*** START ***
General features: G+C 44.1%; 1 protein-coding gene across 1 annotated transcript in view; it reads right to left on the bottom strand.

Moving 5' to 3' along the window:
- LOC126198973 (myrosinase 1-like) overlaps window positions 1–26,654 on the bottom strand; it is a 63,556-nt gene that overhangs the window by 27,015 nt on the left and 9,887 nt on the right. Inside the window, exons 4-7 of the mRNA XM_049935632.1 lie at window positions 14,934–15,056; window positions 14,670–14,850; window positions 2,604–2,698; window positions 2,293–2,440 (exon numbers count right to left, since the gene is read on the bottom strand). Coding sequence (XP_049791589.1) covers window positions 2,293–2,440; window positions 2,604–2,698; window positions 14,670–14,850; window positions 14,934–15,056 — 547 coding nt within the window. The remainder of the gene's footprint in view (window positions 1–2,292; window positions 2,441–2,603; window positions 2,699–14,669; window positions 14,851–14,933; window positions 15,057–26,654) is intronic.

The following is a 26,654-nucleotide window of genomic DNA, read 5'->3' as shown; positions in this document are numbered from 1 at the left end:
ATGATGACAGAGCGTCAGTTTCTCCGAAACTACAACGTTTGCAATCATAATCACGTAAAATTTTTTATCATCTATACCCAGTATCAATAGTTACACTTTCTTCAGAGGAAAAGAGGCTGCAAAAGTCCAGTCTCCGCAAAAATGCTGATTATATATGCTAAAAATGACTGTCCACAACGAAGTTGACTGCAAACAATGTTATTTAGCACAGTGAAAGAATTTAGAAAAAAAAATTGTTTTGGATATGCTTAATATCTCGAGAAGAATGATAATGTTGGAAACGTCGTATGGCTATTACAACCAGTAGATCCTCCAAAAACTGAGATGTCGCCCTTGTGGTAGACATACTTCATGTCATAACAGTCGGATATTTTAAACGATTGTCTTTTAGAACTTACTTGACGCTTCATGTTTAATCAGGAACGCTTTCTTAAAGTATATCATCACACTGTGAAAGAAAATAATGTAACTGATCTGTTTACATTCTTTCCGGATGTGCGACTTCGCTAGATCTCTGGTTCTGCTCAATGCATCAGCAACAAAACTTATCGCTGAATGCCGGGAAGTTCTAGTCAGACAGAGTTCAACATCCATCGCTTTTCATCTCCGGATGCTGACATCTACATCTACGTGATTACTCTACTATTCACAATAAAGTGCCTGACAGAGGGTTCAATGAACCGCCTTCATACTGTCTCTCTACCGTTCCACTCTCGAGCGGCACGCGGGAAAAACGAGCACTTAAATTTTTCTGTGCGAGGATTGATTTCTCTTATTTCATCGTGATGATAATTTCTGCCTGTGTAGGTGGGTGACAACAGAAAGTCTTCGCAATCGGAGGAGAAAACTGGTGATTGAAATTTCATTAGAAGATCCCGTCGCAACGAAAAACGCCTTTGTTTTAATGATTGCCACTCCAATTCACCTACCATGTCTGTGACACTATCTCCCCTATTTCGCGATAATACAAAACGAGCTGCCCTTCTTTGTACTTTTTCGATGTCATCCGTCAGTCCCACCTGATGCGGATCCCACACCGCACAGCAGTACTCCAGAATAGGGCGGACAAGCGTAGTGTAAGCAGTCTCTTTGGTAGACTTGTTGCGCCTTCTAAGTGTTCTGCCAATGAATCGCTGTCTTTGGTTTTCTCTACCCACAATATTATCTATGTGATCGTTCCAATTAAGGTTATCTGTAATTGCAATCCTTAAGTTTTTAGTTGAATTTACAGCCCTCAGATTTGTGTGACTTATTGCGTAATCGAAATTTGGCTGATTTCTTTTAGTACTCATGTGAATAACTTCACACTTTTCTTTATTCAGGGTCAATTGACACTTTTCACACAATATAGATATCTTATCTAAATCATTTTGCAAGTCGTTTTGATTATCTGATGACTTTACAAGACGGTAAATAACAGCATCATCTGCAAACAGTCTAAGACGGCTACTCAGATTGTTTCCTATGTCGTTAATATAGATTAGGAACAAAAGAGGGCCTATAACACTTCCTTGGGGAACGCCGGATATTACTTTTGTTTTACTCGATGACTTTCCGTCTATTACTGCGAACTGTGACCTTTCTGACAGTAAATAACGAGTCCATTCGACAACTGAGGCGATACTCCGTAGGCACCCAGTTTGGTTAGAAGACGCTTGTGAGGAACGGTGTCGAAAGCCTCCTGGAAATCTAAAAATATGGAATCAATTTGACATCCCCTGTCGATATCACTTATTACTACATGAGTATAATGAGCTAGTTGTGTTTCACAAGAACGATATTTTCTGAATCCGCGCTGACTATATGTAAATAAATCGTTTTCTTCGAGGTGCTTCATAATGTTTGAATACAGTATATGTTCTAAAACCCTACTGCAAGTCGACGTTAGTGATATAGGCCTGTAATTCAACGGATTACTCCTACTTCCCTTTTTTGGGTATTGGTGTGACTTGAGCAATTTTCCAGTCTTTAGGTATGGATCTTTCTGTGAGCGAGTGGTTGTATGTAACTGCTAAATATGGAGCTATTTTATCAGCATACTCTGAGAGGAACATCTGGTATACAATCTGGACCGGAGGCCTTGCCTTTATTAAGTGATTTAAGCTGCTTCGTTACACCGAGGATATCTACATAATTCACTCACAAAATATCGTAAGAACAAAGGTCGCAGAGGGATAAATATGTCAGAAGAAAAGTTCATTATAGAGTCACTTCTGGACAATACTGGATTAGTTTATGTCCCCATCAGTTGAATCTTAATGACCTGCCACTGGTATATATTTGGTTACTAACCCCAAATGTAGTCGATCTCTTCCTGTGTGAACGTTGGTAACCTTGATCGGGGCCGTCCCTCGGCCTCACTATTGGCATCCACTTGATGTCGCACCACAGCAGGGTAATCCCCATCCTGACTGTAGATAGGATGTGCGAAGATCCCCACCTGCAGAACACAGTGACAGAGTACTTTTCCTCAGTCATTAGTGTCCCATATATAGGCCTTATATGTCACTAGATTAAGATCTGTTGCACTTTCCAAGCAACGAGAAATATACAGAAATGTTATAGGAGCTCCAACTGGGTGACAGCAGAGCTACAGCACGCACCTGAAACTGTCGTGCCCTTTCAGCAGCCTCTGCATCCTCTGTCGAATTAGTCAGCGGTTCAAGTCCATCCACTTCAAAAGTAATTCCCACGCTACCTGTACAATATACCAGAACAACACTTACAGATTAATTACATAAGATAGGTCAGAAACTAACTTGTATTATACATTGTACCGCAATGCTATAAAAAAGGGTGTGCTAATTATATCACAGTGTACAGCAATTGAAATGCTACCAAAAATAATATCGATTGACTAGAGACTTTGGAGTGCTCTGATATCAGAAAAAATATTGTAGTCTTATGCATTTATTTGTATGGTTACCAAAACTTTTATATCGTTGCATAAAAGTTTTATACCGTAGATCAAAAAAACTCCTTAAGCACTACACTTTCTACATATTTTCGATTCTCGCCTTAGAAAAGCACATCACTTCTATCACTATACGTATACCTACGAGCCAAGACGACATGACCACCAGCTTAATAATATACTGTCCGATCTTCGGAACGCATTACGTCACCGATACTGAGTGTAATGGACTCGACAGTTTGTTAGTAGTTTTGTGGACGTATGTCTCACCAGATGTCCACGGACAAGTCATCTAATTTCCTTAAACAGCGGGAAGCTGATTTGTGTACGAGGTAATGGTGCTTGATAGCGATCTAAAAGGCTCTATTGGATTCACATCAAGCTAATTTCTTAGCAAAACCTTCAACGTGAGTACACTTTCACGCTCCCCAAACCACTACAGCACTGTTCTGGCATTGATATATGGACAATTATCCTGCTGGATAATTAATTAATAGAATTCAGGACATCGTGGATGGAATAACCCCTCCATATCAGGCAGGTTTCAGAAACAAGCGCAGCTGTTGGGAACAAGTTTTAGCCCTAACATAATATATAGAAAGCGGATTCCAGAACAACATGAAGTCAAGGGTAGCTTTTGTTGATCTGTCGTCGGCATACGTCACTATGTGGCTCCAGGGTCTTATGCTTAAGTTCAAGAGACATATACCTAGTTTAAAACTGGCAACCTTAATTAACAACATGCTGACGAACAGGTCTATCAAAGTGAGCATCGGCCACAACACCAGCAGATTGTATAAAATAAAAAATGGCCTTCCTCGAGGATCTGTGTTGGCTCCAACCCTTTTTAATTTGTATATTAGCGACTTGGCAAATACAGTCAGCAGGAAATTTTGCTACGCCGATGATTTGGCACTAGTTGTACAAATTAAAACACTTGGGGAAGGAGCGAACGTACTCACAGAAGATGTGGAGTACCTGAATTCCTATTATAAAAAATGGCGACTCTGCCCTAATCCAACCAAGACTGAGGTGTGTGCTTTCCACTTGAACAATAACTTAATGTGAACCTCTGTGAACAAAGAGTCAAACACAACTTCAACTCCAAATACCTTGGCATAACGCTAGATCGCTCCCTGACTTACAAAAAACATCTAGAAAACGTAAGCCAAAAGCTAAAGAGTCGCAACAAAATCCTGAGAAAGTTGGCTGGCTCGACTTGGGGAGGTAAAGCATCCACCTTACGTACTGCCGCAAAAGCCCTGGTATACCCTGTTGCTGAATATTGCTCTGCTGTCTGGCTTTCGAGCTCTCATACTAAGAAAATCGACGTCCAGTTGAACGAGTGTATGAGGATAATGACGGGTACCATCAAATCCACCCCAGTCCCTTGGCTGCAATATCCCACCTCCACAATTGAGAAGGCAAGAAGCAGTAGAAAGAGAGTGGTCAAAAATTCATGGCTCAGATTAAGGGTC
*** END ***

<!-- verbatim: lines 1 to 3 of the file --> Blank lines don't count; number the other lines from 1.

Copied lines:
General features: G+C 44.1%; 1 protein-coding gene across 1 annotated transcript in view; it reads right to left on the bottom strand.

Moving 5' to 3' along the window:
- LOC126198973 (myrosinase 1-like) overlaps window positions 1–26,654 on the bottom strand; it is a 63,556-nt gene that overhangs the window by 27,015 nt on the left and 9,887 nt on the right. Inside the window, exons 4-7 of the mRNA XM_049935632.1 lie at window positions 14,934–15,056; window positions 14,670–14,850; window positions 2,604–2,698; window positions 2,293–2,440 (exon numbers count right to left, since the gene is read on the bottom strand). Coding sequence (XP_049791589.1) covers window positions 2,293–2,440; window positions 2,604–2,698; window positions 14,670–14,850; window positions 14,934–15,056 — 547 coding nt within the window. The remainder of the gene's footprint in view (window positions 1–2,292; window positions 2,441–2,603; window positions 2,699–14,669; window positions 14,851–14,933; window positions 15,057–26,654) is intronic.